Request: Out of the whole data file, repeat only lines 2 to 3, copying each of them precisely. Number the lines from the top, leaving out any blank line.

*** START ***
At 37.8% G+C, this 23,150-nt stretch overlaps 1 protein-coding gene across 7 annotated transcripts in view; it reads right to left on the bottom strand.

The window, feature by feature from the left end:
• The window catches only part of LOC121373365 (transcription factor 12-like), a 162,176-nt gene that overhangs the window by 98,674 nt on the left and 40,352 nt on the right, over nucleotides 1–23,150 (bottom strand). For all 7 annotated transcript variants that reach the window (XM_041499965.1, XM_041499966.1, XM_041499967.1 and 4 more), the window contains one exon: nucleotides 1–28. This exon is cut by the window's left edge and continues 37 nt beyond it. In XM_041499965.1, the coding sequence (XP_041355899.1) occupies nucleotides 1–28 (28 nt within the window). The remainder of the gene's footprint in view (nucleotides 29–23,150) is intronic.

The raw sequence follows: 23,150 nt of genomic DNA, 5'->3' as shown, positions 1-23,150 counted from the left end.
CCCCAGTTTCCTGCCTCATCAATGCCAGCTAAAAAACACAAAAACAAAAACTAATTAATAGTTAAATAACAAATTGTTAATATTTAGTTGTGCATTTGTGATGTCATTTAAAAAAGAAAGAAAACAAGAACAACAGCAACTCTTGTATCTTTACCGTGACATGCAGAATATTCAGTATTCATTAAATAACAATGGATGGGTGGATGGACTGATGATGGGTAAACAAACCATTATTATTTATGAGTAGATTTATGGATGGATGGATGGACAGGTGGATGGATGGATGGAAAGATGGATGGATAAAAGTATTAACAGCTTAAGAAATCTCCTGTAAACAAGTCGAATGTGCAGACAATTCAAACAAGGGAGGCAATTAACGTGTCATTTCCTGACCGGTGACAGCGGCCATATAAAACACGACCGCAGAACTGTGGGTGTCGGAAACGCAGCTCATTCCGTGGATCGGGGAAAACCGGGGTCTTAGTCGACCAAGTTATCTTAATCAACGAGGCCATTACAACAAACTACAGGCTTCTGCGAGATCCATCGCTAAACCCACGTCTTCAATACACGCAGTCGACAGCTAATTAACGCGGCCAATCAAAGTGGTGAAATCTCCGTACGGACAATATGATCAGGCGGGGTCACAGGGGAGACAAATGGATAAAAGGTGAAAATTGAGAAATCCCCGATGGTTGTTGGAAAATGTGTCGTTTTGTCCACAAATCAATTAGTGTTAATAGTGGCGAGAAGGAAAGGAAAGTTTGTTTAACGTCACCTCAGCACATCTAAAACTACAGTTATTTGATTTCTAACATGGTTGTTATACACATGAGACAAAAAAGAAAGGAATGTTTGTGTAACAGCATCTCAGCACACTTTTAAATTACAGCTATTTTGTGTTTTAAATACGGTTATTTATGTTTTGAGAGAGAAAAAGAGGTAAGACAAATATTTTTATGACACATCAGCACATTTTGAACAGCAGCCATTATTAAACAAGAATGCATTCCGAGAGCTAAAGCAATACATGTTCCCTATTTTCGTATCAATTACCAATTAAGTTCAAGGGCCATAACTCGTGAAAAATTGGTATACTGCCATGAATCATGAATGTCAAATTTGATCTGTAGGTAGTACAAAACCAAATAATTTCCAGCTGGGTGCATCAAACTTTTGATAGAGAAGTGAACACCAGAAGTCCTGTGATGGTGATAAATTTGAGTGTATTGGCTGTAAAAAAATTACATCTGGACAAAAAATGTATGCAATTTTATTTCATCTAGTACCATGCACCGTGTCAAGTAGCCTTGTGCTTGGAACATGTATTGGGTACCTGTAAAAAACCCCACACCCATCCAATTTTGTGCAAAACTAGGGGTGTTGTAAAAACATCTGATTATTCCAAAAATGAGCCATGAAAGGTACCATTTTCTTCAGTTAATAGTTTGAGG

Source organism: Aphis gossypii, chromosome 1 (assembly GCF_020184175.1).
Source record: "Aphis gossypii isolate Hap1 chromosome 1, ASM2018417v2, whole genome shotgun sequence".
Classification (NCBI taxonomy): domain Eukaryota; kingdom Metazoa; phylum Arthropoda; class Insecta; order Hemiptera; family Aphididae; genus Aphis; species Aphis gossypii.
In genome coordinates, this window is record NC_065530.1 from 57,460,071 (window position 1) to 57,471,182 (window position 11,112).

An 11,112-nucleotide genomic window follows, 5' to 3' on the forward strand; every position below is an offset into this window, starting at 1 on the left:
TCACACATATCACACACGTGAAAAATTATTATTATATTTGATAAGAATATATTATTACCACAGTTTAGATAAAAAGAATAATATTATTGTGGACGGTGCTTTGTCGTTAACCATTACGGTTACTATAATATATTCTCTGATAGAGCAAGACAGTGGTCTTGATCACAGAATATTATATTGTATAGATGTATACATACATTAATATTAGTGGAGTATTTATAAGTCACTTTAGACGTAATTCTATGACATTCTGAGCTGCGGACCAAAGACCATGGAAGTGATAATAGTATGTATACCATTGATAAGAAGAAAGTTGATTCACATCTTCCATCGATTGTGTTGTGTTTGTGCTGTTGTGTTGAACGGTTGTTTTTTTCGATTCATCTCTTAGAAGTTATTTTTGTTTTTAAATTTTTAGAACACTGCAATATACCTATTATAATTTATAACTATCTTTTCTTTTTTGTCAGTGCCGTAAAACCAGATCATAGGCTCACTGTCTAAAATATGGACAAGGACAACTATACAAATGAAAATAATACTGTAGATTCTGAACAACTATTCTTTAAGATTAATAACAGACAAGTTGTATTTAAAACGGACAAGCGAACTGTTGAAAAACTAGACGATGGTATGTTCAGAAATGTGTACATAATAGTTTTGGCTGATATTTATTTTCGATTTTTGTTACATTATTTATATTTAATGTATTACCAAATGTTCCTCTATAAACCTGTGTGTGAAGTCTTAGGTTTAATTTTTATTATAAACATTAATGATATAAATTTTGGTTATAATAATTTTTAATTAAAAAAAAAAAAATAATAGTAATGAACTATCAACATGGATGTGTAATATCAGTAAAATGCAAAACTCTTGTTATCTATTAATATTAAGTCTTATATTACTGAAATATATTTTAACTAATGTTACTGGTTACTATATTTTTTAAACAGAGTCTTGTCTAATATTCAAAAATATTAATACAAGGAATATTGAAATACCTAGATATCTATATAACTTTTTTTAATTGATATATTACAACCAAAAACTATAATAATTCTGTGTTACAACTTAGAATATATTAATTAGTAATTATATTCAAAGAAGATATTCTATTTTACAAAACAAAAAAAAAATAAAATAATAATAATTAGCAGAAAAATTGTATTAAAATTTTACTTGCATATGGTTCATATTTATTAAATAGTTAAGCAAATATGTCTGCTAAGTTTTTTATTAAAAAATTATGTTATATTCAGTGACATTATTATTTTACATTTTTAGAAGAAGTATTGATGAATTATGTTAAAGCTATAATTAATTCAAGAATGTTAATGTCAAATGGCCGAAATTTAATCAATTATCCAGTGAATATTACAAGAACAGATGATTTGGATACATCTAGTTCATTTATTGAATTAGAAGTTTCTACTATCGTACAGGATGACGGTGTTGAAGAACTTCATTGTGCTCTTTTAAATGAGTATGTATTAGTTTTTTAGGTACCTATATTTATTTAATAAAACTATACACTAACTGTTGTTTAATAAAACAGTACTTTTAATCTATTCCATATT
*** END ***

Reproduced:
The window, feature by feature from the left end:
• The window catches only part of LOC121373365 (transcription factor 12-like), a 162,176-nt gene that overhangs the window by 98,674 nt on the left and 40,352 nt on the right, over nucleotides 1–23,150 (bottom strand). For all 7 annotated transcript variants that reach the window (XM_041499965.1, XM_041499966.1, XM_041499967.1 and 4 more), the window contains one exon: nucleotides 1–28. This exon is cut by the window's left edge and continues 37 nt beyond it. In XM_041499965.1, the coding sequence (XP_041355899.1) occupies nucleotides 1–28 (28 nt within the window). The remainder of the gene's footprint in view (nucleotides 29–23,150) is intronic.